What’s the difference between a pardon and clemency?

DETROIT – There’s a new push for former Detroit Mayor Kwame Kilpatrick to be granted clemency -- but what does that mean, exactly?

Related: Michigan lawmaker traveling to White House to request clemency for Kwame Kilpatrick

In recent weeks, President Trump has issued pardons and granted commutations of sentences to various former officials. So, what’s the difference?

Pardons, commutations and clemency

In the federal system, commutation of sentence and pardon are different forms of executive clemency, which is a broad term that applies to the President’s constitutional power to exercise leniency toward persons who have committed federal crimes.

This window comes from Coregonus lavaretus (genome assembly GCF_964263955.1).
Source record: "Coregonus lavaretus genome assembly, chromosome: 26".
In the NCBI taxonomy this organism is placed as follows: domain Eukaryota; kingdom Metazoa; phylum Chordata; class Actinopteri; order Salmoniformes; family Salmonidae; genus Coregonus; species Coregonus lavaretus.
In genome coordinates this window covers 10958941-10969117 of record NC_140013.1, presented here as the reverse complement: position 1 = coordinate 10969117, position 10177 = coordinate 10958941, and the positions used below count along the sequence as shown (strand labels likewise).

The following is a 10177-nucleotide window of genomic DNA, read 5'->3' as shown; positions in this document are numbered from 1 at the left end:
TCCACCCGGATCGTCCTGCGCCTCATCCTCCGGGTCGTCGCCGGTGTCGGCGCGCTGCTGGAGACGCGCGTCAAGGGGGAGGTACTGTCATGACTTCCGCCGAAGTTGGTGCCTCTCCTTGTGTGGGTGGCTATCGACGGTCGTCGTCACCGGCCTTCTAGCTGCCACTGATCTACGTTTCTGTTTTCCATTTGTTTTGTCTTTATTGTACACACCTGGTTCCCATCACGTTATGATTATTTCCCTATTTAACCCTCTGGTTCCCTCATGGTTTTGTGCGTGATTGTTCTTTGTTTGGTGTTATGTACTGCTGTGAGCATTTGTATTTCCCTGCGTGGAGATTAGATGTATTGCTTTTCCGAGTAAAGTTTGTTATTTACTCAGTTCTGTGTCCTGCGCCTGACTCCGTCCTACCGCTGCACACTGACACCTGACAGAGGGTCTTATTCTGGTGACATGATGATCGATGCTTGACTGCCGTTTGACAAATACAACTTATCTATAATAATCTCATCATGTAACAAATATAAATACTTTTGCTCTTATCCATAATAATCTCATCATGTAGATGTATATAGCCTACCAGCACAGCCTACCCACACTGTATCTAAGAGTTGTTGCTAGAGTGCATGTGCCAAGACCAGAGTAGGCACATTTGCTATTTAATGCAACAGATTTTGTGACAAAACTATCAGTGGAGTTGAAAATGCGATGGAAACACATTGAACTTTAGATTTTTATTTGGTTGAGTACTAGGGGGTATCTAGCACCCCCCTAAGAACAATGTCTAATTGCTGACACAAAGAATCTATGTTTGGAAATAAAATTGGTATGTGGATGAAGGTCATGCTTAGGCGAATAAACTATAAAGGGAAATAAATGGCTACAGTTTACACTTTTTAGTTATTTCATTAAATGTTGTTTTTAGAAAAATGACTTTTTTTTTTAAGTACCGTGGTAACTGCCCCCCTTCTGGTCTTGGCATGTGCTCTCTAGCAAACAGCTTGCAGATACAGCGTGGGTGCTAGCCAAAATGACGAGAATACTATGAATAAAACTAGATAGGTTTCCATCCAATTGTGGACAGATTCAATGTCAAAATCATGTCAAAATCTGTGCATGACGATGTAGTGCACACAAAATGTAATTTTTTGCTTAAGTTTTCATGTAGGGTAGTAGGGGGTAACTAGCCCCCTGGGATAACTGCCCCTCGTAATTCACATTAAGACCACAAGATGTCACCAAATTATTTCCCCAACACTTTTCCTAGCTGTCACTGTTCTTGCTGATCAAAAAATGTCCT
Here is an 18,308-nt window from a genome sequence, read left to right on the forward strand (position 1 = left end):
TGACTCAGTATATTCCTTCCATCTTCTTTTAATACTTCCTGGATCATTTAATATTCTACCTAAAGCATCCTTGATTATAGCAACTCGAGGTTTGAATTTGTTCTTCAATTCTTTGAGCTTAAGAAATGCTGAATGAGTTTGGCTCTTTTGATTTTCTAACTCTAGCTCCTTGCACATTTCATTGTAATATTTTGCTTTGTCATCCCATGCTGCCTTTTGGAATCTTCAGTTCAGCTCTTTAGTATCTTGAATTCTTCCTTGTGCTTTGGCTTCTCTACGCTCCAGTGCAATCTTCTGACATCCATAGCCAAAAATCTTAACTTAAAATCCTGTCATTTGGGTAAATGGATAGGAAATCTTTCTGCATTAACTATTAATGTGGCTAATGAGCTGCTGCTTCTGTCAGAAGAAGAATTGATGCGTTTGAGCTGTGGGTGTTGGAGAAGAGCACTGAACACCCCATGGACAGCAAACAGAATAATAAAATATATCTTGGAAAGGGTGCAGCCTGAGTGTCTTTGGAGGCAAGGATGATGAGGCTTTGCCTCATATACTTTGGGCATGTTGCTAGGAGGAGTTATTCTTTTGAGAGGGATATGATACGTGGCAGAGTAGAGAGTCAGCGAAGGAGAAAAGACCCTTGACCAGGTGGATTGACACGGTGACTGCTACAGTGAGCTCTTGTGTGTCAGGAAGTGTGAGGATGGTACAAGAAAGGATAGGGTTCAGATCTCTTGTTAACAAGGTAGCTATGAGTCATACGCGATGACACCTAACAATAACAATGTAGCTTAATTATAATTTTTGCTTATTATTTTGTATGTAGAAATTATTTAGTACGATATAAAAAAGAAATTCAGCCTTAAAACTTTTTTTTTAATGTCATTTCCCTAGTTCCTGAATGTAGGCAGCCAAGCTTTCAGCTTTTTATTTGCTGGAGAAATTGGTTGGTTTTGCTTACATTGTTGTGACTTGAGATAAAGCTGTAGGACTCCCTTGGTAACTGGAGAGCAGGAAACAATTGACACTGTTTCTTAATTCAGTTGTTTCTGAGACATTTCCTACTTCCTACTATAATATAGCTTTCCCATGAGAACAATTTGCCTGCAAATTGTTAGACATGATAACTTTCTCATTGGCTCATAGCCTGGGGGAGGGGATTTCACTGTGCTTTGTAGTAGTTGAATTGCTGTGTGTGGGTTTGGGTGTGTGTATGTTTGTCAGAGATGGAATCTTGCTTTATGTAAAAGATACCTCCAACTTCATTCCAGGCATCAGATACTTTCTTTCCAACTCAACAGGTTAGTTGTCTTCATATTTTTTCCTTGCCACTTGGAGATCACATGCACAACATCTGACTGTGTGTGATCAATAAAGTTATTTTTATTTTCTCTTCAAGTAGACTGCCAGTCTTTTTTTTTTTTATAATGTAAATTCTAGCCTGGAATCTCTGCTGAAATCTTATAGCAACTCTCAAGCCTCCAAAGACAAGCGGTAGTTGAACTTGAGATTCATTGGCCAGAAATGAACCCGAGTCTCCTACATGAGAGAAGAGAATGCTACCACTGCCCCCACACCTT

According to Study.com, Clemency is the act of reducing a penalty for a particular criminal offense without clearing the person’s criminal history. A pardon is when a government official ‘forgives’ a particular criminal offense, either because the individual was wrongfully convicted of the crime or the punishment was inappropriate.

Neither remove the person’s crimes from their criminal history, neither overturn convictions, nor removes them from the public record. That would be expungement.

About the Author:

Ken Haddad is the digital content and audience manager for WDIV / ClickOnDetroit.com. He also authors the Morning Report Newsletter and various other newsletters. He's been with WDIV since 2013. He enjoys suffering through Lions games on Sundays in the fall.